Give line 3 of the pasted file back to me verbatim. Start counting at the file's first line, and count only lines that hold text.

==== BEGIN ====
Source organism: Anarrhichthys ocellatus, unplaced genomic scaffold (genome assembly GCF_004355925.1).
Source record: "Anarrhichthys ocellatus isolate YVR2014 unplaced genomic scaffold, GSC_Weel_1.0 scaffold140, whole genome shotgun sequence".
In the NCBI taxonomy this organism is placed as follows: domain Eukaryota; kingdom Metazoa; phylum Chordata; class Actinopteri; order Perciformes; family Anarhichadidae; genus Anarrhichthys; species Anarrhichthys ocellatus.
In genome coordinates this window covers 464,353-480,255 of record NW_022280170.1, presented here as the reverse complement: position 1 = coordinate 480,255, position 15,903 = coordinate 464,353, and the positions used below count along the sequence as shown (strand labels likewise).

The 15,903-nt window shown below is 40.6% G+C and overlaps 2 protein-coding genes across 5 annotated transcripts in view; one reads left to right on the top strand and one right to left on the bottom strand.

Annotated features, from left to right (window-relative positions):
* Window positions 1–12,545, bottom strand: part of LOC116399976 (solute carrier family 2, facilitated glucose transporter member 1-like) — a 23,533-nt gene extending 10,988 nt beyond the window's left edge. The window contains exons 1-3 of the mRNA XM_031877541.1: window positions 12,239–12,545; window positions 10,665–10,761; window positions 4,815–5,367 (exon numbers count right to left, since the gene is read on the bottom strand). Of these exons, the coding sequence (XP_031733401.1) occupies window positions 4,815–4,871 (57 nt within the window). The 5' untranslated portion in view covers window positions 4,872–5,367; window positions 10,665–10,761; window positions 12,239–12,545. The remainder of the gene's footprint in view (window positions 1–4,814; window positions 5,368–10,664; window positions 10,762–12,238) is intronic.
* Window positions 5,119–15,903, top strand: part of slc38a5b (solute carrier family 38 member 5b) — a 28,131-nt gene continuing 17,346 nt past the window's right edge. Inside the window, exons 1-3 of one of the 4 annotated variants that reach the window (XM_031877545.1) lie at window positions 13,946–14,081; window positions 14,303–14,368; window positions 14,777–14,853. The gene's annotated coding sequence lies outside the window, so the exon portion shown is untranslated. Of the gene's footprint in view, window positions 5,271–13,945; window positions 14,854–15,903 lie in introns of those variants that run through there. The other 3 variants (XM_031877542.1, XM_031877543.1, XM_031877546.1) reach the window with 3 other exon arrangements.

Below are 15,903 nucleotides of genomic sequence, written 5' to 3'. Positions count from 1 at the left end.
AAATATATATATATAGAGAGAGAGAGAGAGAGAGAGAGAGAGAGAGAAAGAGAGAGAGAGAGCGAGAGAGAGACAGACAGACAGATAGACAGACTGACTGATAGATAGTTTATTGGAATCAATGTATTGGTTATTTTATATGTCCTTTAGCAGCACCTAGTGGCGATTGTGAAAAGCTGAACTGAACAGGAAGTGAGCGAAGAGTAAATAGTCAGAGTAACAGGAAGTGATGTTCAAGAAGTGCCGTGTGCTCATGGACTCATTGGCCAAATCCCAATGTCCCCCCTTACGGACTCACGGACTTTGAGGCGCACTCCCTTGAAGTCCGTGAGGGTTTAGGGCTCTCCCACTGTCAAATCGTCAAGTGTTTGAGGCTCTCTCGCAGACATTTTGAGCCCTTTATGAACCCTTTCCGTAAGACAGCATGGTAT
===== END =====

In the NCBI taxonomy this organism is placed as follows: domain Eukaryota; kingdom Metazoa; phylum Chordata; class Actinopteri; order Perciformes; family Anarhichadidae; genus Anarrhichthys; species Anarrhichthys ocellatus.